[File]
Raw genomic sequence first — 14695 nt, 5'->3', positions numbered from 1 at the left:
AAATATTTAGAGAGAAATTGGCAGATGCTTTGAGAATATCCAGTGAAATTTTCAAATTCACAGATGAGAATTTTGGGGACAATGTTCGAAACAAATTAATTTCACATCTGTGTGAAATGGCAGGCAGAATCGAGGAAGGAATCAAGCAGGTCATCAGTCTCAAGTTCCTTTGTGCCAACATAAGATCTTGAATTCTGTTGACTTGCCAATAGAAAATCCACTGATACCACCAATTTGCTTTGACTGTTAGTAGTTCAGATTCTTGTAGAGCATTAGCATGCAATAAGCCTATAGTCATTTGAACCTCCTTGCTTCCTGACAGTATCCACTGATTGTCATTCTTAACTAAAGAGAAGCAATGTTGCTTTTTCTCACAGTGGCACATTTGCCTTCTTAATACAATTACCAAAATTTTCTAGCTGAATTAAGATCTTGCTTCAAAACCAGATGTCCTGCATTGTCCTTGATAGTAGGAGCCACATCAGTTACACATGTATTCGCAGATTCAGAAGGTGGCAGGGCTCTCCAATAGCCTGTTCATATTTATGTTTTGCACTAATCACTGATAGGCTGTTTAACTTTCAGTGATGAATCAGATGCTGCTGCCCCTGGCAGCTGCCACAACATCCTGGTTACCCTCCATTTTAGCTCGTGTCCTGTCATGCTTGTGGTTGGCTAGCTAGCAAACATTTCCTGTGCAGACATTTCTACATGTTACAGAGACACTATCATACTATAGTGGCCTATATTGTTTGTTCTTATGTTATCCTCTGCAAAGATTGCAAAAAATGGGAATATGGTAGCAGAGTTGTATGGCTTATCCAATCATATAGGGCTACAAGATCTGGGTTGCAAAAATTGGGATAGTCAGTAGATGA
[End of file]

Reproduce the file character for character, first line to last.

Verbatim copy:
Raw genomic sequence first — 14695 nt, 5'->3', positions numbered from 1 at the left:
AAATATTTAGAGAGAAATTGGCAGATGCTTTGAGAATATCCAGTGAAATTTTCAAATTCACAGATGAGAATTTTGGGGACAATGTTCGAAACAAATTAATTTCACATCTGTGTGAAATGGCAGGCAGAATCGAGGAAGGAATCAAGCAGGTCATCAGTCTCAAGTTCCTTTGTGCCAACATAAGATCTTGAATTCTGTTGACTTGCCAATAGAAAATCCACTGATACCACCAATTTGCTTTGACTGTTAGTAGTTCAGATTCTTGTAGAGCATTAGCATGCAATAAGCCTATAGTCATTTGAACCTCCTTGCTTCCTGACAGTATCCACTGATTGTCATTCTTAACTAAAGAGAAGCAATGTTGCTTTTTCTCACAGTGGCACATTTGCCTTCTTAATACAATTACCAAAATTTTCTAGCTGAATTAAGATCTTGCTTCAAAACCAGATGTCCTGCATTGTCCTTGATAGTAGGAGCCACATCAGTTACACATGTATTCGCAGATTCAGAAGGTGGCAGGGCTCTCCAATAGCCTGTTCATATTTATGTTTTGCACTAATCACTGATAGGCTGTTTAACTTTCAGTGATGAATCAGATGCTGCTGCCCCTGGCAGCTGCCACAACATCCTGGTTACCCTCCATTTTAGCTCGTGTCCTGTCATGCTTGTGGTTGGCTAGCTAGCAAACATTTCCTGTGCAGACATTTCTACATGTTACAGAGACACTATCATACTATAGTGGCCTATATTGTTTGTTCTTATGTTATCCTCTGCAAAGATTGCAAAAAATGGGAATATGGTAGCAGAGTTGTATGGCTTATCCAATCATATAGGGCTACAAGATCTGGGTTGCAAAAATTGGGATAGTCAGTAGATGA